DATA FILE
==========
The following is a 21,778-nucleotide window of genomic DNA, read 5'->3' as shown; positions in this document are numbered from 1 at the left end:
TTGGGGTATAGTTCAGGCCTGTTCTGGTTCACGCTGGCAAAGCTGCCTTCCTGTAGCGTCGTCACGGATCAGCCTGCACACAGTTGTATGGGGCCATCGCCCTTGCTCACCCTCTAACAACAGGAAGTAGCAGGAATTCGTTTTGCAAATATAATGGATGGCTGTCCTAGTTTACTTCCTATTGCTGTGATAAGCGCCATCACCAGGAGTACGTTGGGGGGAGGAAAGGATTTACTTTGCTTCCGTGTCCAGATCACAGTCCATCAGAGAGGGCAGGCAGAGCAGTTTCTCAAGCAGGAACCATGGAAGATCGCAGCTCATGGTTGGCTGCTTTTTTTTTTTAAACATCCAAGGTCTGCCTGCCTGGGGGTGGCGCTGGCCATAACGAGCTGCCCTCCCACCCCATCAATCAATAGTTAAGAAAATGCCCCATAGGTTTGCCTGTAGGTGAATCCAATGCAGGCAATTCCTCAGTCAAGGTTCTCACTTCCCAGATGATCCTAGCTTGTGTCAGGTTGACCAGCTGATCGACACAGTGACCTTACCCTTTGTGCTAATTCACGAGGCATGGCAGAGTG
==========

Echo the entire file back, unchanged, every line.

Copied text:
The following is a 21,778-nucleotide window of genomic DNA, read 5'->3' as shown; positions in this document are numbered from 1 at the left end:
TTGGGGTATAGTTCAGGCCTGTTCTGGTTCACGCTGGCAAAGCTGCCTTCCTGTAGCGTCGTCACGGATCAGCCTGCACACAGTTGTATGGGGCCATCGCCCTTGCTCACCCTCTAACAACAGGAAGTAGCAGGAATTCGTTTTGCAAATATAATGGATGGCTGTCCTAGTTTACTTCCTATTGCTGTGATAAGCGCCATCACCAGGAGTACGTTGGGGGGAGGAAAGGATTTACTTTGCTTCCGTGTCCAGATCACAGTCCATCAGAGAGGGCAGGCAGAGCAGTTTCTCAAGCAGGAACCATGGAAGATCGCAGCTCATGGTTGGCTGCTTTTTTTTTTTAAACATCCAAGGTCTGCCTGCCTGGGGGTGGCGCTGGCCATAACGAGCTGCCCTCCCACCCCATCAATCAATAGTTAAGAAAATGCCCCATAGGTTTGCCTGTAGGTGAATCCAATGCAGGCAATTCCTCAGTCAAGGTTCTCACTTCCCAGATGATCCTAGCTTGTGTCAGGTTGACCAGCTGATCGACACAGTGACCTTACCCTTTGTGCTAATTCACGAGGCATGGCAGAGTG